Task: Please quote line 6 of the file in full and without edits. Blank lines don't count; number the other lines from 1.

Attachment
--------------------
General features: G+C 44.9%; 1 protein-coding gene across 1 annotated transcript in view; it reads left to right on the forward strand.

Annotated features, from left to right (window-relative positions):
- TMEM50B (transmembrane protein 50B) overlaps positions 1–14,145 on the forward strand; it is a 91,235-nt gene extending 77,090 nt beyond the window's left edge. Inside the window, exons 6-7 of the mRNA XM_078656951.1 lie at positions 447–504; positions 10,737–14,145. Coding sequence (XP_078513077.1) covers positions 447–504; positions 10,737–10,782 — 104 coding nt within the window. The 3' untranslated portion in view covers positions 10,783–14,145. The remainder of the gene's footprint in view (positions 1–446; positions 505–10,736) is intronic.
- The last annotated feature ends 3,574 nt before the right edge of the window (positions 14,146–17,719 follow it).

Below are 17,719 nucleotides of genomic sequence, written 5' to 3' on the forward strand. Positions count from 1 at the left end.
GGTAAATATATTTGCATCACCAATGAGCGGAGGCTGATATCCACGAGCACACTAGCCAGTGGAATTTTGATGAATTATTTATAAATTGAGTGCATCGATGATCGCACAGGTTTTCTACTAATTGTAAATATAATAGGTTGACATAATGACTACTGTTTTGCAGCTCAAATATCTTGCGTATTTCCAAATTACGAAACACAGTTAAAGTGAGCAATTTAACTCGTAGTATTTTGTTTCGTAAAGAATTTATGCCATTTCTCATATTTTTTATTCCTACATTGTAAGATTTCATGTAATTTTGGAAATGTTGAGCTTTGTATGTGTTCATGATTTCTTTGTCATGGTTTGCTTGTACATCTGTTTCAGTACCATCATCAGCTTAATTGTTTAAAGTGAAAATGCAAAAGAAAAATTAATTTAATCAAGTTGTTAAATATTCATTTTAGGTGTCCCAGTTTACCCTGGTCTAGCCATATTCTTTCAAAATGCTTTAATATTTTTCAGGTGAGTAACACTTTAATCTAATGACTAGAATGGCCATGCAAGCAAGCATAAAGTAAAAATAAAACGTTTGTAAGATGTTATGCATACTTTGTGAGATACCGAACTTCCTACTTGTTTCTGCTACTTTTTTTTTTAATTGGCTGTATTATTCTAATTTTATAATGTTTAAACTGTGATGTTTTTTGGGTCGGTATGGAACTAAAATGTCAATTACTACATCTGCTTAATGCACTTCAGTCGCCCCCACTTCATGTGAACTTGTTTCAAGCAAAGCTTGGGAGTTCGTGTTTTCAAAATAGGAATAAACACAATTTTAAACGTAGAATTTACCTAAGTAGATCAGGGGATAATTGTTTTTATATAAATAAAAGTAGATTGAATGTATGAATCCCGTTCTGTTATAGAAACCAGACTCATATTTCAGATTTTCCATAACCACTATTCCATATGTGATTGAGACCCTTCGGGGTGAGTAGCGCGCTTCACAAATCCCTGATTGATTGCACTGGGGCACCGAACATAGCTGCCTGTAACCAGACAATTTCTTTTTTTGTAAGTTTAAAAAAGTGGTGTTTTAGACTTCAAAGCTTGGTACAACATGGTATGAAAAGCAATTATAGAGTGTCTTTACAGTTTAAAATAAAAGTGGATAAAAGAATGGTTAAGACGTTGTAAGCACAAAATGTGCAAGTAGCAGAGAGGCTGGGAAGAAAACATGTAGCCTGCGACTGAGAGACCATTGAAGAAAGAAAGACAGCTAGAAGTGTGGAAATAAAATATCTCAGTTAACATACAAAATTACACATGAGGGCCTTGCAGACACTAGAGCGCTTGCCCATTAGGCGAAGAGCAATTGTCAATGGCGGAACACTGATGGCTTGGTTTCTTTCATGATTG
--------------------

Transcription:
GGTAAATATATTTGCATCACCAATGAGCGGAGGCTGATATCCACGAGCACACTAGCCAGTGGAATTTTGATGAATTATTTATAAATTGAGTGCATCGATGATCGCACAGGTTTTCTACTAATTGTAAATATAATAGGTTGACATAATGACTACTGTTTTGCAGCTCAAATATCTTGCGTATTTCCAAATTACGAAACACAGTTAAAGTGAGCAATTTAACTCGTAGTATTTTGTTTCGTAAAGAATTTATGCCATTTCTCATATTTTTTATTCCTACATTGTAAGATTTCATGTAATTTTGGAAATGTTGAGCTTTGTATGTGTTCATGATTTCTTTGTCATGGTTTGCTTGTACATCTGTTTCAGTACCATCATCAGCTTAATTGTTTAAAGTGAAAATGCAAAAGAAAAATTAATTTAATCAAGTTGTTAAATATTCATTTTAGGTGTCCCAGTTTACCCTGGTCTAGCCATATTCTTTCAAAATGCTTTAATATTTTTCAGGTGAGTAACACTTTAATCTAATGACTAGAATGGCCATGCAAGCAAGCATAAAGTAAAAATAAAACGTTTGTAAGATGTTATGCATACTTTGTGAGATACCGAACTTCCTACTTGTTTCTGCTACTTTTTTTTTTAATTGGCTGTATTATTCTAATTTTATAATGTTTAAACTGTGATGTTTTTTGGGTCGGTATGGAACTAAAATGTCAATTACTACATCTGCTTAATGCACTTCAGTCGCCCCCACTTCATGTGAACTTGTTTCAAGCAAAGCTTGGGAGTTCGTGTTTTCAAAATAGGAATAAACACAATTTTAAACGTAGAATTTACCTAAGTAGATCAGGGGATAATTGTTTTTATATAAATAAAAGTAGATTGAATGTATGAATCCCGTTCTGTTATAGAAACCAGACTCATATTTCAGATTTTCCATAACCACTATTCCATATGTGATTGAGACCCTTCGGGGTGAGTAGCGCGCTTCACAAATCCCTGATTGATTGCACTGGGGCACCGAACATAGCTGCCTGTAACCAGACAATTTCTTTTTTTGTAAGTTTAAAAAAGTGGTGTTTTAGACTTCAAAGCTTGGTACAACATGGTATGAAAAGCAATTATAGAGTGTCTTTACAGTTTAAAATAAAAGTGGATAAAAGAATGGTTAAGACGTTGTAAGCACAAAATGTGCAAGTAGCAGAGAGGCTGGGAAGAAAACATGTAGCCTGCGACTGAGAGACCATTGAAGAAAGAAAGACAGCTAGAAGTGTGGAAATAAAATATCTCAGTTAACATACAAAATTACACATGAGGGCCTTGCAGACACTAGAGCGCTTGCCCATTAGGCGAAGAGCAATTGTCAATGGCGGAACACTGATGGCTTGGTTTCTTTCATGATTG